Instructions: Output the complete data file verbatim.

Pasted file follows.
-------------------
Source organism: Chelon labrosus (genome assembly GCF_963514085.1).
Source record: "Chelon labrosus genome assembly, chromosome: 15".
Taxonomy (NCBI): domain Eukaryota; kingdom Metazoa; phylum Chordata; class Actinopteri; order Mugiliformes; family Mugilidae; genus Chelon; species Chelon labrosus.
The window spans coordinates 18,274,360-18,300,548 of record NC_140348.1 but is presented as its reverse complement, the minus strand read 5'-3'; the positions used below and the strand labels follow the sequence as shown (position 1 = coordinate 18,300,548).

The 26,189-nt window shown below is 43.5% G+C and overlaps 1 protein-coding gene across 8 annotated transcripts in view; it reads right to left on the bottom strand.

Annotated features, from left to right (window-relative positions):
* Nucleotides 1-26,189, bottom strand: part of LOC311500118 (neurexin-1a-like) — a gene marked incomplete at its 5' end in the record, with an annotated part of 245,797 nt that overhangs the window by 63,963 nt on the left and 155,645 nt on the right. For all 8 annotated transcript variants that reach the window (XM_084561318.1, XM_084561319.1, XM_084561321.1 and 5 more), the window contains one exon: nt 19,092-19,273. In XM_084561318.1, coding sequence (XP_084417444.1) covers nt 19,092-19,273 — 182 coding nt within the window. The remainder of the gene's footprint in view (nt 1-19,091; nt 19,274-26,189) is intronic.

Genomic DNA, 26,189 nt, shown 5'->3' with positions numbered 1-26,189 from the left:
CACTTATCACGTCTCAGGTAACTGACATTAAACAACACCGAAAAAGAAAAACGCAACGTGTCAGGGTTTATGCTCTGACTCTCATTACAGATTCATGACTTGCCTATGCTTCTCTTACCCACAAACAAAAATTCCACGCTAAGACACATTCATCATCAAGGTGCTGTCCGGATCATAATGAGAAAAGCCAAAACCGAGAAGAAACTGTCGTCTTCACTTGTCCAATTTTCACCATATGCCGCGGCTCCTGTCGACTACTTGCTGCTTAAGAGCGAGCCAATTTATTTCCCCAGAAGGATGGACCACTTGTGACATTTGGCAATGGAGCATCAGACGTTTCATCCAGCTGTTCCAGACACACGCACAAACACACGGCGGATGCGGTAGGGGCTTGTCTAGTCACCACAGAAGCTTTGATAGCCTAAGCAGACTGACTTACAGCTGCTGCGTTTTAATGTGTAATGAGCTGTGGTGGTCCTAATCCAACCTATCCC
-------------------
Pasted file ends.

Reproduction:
Source organism: Chelon labrosus (genome assembly GCF_963514085.1).
Source record: "Chelon labrosus genome assembly, chromosome: 15".
Taxonomy (NCBI): domain Eukaryota; kingdom Metazoa; phylum Chordata; class Actinopteri; order Mugiliformes; family Mugilidae; genus Chelon; species Chelon labrosus.
The window spans coordinates 18,274,360-18,300,548 of record NC_140348.1 but is presented as its reverse complement, the minus strand read 5'-3'; the positions used below and the strand labels follow the sequence as shown (position 1 = coordinate 18,300,548).

The 26,189-nt window shown below is 43.5% G+C and overlaps 1 protein-coding gene across 8 annotated transcripts in view; it reads right to left on the bottom strand.

Annotated features, from left to right (window-relative positions):
* Nucleotides 1-26,189, bottom strand: part of LOC311500118 (neurexin-1a-like) — a gene marked incomplete at its 5' end in the record, with an annotated part of 245,797 nt that overhangs the window by 63,963 nt on the left and 155,645 nt on the right. For all 8 annotated transcript variants that reach the window (XM_084561318.1, XM_084561319.1, XM_084561321.1 and 5 more), the window contains one exon: nt 19,092-19,273. In XM_084561318.1, coding sequence (XP_084417444.1) covers nt 19,092-19,273 — 182 coding nt within the window. The remainder of the gene's footprint in view (nt 1-19,091; nt 19,274-26,189) is intronic.

Genomic DNA, 26,189 nt, shown 5'->3' with positions numbered 1-26,189 from the left:
CACTTATCACGTCTCAGGTAACTGACATTAAACAACACCGAAAAAGAAAAACGCAACGTGTCAGGGTTTATGCTCTGACTCTCATTACAGATTCATGACTTGCCTATGCTTCTCTTACCCACAAACAAAAATTCCACGCTAAGACACATTCATCATCAAGGTGCTGTCCGGATCATAATGAGAAAAGCCAAAACCGAGAAGAAACTGTCGTCTTCACTTGTCCAATTTTCACCATATGCCGCGGCTCCTGTCGACTACTTGCTGCTTAAGAGCGAGCCAATTTATTTCCCCAGAAGGATGGACCACTTGTGACATTTGGCAATGGAGCATCAGACGTTTCATCCAGCTGTTCCAGACACACGCACAAACACACGGCGGATGCGGTAGGGGCTTGTCTAGTCACCACAGAAGCTTTGATAGCCTAAGCAGACTGACTTACAGCTGCTGCGTTTTAATGTGTAATGAGCTGTGGTGGTCCTAATCCAACCTATCCC